Medical Marvel From order to invoice, Siemens Computed Tomography optimizes total logistics to serve its customers. ByDavid Drickhamer Siemens AG, Medical Solutions Computed Tomography, Forchheim, Germany At A Glance
Web-Exclusive Best Practices Benchmarking contacts: Claudia Wörle, material management, [email protected], +49 91 91 18-8954; Karin Ladenburger, order management, [email protected]Take A Step Back Key to the success of the Siemens Computed Tomography division is the attention that the managers and the empowered teams have dedicated to long-term, strategic goals. Franz Grasser, former vice president of logistics for Siemens CT, sharply criticizes his fellow operations managers for focusing too much on fighting fires. "They don't take the opportunity to take one step back, close the door and think about the complete situation," Grasser states. "In many cases managers are crying for additional fire crew members. 'There's another fire, I need two more fire crew.' " He advises managers to take the time to identify root causes and really solve their problems, and not spend time helping their fires grow. Interestingly, Grasser views kaizen and the whole "continuous improvement" bandwagon as a small contributor to world-class performance. In visiting other manufactures, he has observed that roughly 90% will say they're doing kaizen. Continuous improvement should be a given, he says. "Why should I stress that I have to brush my teeth every day?" Not-So-Fancy Flip Chart Nobody said best practices have to be high tech. In the production area of Siemens Computed Tomography division they use a simple flipchart to track order status. Every day at 10:15, the people from the manufacturing line meet with managers in a designated place on the factory floor for 15 to 20 minutes. They discuss each customer order and write down any issues. Missing parts are a frequent problem. When the errant part arrives an assembly worker marks it on the flip chart, giving anyone who's interested an immediate view of what issues have been resolved what issues are still outstanding. Staying On Top Of Customer Orders Like Fed Ex's package tracking system, where you can enter a number and follow a delivery through to its destination, Siemens Computed Tomography organization uses an internal project management tool to track the order status for its x-ray systems. Linked to the systems of its major freight forwarders, the communication system allows Siemens project managers in its customers' countries to instantly know the status of an order whether it's in production, testing, packing, or in the air and on its way. Each user can customize the display to see only the projects with which he or she is involved. The system has effectively replaced many phone calls and e-mails and frequent miscommunication, according to company managers. Training The Experts The representatives that Siemens Computed Tomography division sends to its suppliers to complete the final installations of their x-ray systems are well qualified. These system experts, a.k.a. CT specialists, have completed a yearlong training program. During this stint they gain experience working at each of the assembly steps, becoming intimately familiar with the complexity of the whole system. Before they are allowed to go to customer site and finalize the installation, they spend at least six months in the final test area. Because the system experts are so well qualified, they can complete the on-site set-up relatively quickly. They don't have to read and follow instructions because they know the system. Siemens CT began this program almost three years ago in Germany and have cut installation time from two to three weeks to three days for its high-end model, and two days for its mid-range model. The company has since extended the program to western Europe, and the current challenge is to implement the strategy in the rest of the world. Making Up For Lost Time Finding the time and resources for adequate training is a perennial issue for manufacturers. IndustryWeek's Best Plants typically dedicate over a week to training per employee per year. Siemens Computed Tomography division is no exception. Employees there spend six days each year in various training programs and seminars, including language classes so that they can better communicate with their international client base. This amount of training requires an even greater commitment in Germany. Each German worker has 30 days of vacation per year, plus an additional five sick days. Add in the time spent training and that equals 40 days, or almost two calendar months, of zero productivity. Open Your Doors To Suppliers The Siemens Computed Tomography plant in Forchheim, Germany, built and shipped 1,250 x-ray systems in 2001. At such low volumes many manufacturers say it's just too difficult to enlist the cooperation of their suppliers, even when the parts are relatively expensive, as they are for Siemens CT. It's a simple matter of understanding according to Grasser. "If you tell them that you can't accept it, they will never understand. But if you show them that you have no systems in stock, if they can see with their own eyes exactly how you are planning and running your assembly lines, they will understand the need to increase their delivery reliability," says Grasser. "We invited our major suppliers in to visit our manufacturing process and went through the process to make absolutely sure that our suppliers understand why they have to react, why they have to deliver exactly as [required], and why it is not allowed to have a first-pass yield lower than 95%. . . . How can they understand it if they don't have a chance to see it? Give them a chance. Open your own doors. Show them your process." Simplifying Material Handling Material handlers used to move the x-ray systems through the Siemens Computed Tomography factory by forklift. Today floor space is extremely tight, and the two-ton machines are rolled manually on red trolleys. The trolleys arrive in the factory supporting the primary subassembly, and carry the units all the way down the line and into the final test chambers. The machines then are rolled through shipping, rigging, and all the way to the installation site, where the trolley is removed and returned to the supplier. One added benefit of the trolleys is that the machines now fit into a standard air-freight container, which the company uses to ship all of its products outside of Europe. These containers are supplied free of charge by the shipping company, saving Siemens CT the added expense and time of packaging.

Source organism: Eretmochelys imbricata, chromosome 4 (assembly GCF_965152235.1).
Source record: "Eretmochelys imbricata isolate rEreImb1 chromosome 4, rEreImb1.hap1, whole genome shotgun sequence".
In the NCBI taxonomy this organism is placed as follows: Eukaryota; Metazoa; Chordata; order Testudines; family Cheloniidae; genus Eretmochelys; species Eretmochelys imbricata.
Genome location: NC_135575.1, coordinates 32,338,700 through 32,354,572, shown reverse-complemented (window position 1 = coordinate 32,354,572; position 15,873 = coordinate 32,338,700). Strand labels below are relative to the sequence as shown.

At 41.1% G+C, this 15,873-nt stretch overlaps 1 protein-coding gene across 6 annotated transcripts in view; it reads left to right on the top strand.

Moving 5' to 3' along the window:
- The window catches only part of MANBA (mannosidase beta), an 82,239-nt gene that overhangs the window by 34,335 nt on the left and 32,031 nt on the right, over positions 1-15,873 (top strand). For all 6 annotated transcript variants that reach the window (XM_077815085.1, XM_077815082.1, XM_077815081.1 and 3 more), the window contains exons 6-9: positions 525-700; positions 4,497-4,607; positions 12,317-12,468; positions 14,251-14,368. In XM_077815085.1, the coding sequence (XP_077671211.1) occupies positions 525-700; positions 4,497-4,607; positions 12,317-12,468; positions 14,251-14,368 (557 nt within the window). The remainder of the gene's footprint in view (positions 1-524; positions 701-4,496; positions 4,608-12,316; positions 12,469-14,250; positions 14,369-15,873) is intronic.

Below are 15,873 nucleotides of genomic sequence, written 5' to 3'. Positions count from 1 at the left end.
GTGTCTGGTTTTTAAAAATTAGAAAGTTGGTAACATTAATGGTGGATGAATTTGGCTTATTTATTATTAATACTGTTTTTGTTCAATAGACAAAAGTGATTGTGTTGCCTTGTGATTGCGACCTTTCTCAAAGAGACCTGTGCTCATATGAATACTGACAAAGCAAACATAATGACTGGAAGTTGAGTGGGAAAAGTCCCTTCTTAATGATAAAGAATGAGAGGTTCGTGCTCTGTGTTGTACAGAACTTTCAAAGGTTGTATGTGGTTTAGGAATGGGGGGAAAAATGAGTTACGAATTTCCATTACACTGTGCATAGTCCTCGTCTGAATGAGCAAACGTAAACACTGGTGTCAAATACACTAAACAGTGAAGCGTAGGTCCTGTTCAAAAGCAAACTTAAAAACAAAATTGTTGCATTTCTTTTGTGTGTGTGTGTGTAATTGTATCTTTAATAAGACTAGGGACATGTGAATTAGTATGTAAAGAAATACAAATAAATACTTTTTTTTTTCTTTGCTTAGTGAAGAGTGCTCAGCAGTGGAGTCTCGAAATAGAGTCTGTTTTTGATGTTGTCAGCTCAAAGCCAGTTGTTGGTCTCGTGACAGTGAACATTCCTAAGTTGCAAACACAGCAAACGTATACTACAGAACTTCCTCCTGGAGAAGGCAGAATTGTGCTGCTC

- 1998 Die Fabrik des Jahres "Factory of the Year," Produktion/A.T.Kearney
- 1998 Award for Logistics Excellence, European Logistics Association
- 2001 Global Supply Chain Excellence Award, Supply Chain Council
- Delivery time cut from 22 weeks to 2 weeks